COAL: 2019 Chevrolet Suburban Premier – Big GM Wagons Never Went Away

And now for something completely different! After a few months of research and some minor marital discord (that thing is a bus, have you lost your mind, etc.), I traded the 2016 Lexus ES350 COAL and the family 2014 Jeep Grand Cherokee on this.

I wrote up the Lexus when I bought it just over two years ago, as a slightly used off lease car. I have never written up the Jeep yet, need to do that. There was nothing wrong with the Lexus or the Jeep, we just had too many cars and our needs as a family had changed.

The Jeep was primarily my older son’s ride, and he is in his second year at college in an urban area 13 or more hours away by car. His plan was to take it to college about two hours from home, but he got in a “reach” school further away and his plans changed at the last minute. He hasn’t taken it to school, and doesn’t want to. He finds cheap flights home for breaks, and uses ZipCar when he needs a car at school.

The Jeep was also used to pull the boat to the lake a dozen times a year, and haul trailers and ladders for our rental property needs (clean outs, painting, hauling mulch, trips to the landfill, etc.). We used it three times now to move him to and from school, but it was not enough room for four of us and his stuff (waist high dorm fridges seem small until you try to pack the car). We have some snow where we live, we make poor attempts at going skiing, and have about 200 acres of family land and tree farms, so it was the 4WD for when we need one.

With the addition of the View RV I wrote up, we needed a car to tow behind the RV. The Jeep cannot be flat towed (all four wheels on the ground) or dolly towed either, per the owner’s manual. It is 4WD with a neutral transfer case setting, but Jeep and the online sources I could find all say don’t do it.

There are workarounds to this, such as disconnecting the drive shaft or having a lube pump added to keep the transmission fluid pumping as you pull it down the road. But, I have no experience with either set up and for every person I could find who liked one or the other, another person said they had ruined a tow vehicle doing so. If anyone can talk about experience with either setup in the comments, I’d love to hear about it!

The Lexus was primarily my car and it had gone from 13,000 miles to right at 80,000 in my two years with it. Though I loved it for myself, it was cramped for us as a family (my sons are both 6′ 4″, quite a bit taller than me). It also did not work well as a tow vehicle behind the RV. As a FWD car, it can be pulled endlessly on a tow dolly, which I have. It can’t be flat towed without the added transmission pump.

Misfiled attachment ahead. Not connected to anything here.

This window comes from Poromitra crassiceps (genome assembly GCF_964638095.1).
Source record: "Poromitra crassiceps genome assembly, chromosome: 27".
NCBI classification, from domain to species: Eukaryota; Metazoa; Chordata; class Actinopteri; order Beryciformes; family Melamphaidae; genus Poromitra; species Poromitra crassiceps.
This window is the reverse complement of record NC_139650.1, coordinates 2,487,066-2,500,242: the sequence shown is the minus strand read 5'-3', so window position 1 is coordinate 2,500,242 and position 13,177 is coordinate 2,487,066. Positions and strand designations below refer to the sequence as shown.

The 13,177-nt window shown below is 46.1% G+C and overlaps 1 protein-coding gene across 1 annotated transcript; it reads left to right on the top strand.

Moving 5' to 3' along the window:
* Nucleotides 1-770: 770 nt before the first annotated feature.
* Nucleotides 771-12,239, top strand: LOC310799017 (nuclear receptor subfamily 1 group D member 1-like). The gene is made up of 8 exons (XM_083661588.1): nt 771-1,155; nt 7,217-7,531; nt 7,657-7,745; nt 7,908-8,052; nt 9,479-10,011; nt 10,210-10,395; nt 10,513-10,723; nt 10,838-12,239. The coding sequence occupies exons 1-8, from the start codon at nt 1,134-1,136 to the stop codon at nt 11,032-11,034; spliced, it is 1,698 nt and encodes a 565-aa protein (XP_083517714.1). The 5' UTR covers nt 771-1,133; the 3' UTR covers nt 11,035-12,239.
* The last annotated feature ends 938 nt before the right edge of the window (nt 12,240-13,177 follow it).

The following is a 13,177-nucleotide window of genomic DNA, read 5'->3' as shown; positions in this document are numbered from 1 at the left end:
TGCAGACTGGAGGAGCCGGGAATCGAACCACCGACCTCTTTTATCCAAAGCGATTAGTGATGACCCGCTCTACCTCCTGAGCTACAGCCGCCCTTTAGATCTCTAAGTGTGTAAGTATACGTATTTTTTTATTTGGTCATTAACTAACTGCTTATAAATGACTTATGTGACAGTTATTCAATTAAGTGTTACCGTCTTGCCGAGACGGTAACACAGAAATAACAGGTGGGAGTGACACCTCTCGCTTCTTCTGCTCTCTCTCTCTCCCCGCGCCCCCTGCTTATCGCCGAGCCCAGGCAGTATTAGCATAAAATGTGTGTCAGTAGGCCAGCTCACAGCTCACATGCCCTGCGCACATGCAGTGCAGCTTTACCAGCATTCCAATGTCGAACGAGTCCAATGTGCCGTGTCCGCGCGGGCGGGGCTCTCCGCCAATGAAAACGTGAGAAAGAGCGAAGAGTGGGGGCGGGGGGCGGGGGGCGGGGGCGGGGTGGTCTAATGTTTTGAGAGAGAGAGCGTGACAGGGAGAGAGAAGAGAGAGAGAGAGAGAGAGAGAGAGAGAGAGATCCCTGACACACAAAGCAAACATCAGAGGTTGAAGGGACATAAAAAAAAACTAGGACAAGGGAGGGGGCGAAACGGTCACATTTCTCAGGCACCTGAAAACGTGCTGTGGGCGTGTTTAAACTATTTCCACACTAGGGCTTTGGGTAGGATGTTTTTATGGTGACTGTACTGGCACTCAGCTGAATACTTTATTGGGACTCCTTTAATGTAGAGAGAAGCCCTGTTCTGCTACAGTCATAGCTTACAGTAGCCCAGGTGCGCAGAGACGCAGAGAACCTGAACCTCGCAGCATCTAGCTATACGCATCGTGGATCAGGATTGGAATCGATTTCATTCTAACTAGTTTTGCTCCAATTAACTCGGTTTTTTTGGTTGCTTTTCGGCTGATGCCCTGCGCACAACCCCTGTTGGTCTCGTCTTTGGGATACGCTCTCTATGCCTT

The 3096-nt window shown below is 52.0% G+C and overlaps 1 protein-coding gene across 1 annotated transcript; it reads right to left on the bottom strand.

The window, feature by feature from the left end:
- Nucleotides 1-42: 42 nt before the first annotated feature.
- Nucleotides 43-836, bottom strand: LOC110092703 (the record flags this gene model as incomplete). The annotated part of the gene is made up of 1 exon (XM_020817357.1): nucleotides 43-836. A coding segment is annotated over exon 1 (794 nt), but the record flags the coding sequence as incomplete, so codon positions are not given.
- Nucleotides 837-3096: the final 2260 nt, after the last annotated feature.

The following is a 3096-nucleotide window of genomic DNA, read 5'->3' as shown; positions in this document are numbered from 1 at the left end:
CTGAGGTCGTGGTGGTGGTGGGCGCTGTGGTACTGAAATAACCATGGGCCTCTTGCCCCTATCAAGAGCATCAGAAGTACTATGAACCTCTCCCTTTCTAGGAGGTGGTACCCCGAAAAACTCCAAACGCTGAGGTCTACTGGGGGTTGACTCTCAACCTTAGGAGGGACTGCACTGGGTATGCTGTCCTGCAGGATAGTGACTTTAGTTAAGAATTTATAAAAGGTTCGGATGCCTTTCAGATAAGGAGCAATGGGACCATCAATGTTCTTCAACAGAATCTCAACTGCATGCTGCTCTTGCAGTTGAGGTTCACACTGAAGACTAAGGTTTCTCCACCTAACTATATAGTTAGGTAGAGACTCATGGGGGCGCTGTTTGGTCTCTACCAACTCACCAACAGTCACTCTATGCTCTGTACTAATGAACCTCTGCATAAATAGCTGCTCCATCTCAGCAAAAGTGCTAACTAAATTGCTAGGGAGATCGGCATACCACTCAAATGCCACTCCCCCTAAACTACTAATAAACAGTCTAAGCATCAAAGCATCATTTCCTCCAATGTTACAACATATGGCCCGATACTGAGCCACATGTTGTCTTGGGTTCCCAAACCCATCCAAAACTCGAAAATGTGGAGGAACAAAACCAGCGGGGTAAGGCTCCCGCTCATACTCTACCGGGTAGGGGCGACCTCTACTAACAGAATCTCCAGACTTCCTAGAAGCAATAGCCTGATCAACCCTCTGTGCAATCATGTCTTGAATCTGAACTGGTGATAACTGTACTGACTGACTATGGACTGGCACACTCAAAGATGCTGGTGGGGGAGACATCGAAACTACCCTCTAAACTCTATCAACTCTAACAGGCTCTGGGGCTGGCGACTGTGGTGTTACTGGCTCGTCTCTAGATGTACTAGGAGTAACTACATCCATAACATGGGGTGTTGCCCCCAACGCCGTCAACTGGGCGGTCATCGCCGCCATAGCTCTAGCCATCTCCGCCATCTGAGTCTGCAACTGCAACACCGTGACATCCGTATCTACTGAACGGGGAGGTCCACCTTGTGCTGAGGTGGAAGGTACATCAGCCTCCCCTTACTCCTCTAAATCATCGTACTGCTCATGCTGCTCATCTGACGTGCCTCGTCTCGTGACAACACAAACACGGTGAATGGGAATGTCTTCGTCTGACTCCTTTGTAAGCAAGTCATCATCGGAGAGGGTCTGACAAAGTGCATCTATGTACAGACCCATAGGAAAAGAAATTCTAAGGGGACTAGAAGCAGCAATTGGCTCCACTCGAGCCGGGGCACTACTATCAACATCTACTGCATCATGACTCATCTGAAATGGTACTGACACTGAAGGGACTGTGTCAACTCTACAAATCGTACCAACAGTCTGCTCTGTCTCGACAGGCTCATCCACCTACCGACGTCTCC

However, it is so low to the ground that the chin of the front bumper won’t clear the dolly. I have to use concrete pavers to ramp it up onto the metal ramps of the dolly, if that makes sense. Doable, but something of a chore in the dark or rain (both of which seemed to present every time I tried this). Despite my attempts to avoid tight turns, the plastic dolly fenders rubbed and damaged the side sill cladding on the Lexus. The damage was down low and hard to see with the dark color of the Lexus, but we picked up quite a bit of damage in just a few trips.

In short, it was a great commuter car but could do nothing else for me. I had about decided to trade them both on a new Grand Cherokee, but that’s when I discovered the “no tow” problem. I looked at the FWD Jeep Cherokee, Honda Pilot and Lexus RX. They could be towed in their FWD versions, but we still needed a 4wD vehicle, and they couldn’t pull the boat. And so on it went.

I kept trying to find one vehicle that would be a nice/luxury car during the week for me, pull the boat and trailer (6000 pounds altogether), pull the work trailers and carry ladders on the roof, be able to be towed behind an RV, be 4WD with off road capability for the acreage and tree farms (where 4Low is needed in some mucky areas, what my father-law-in calls the “bog”)…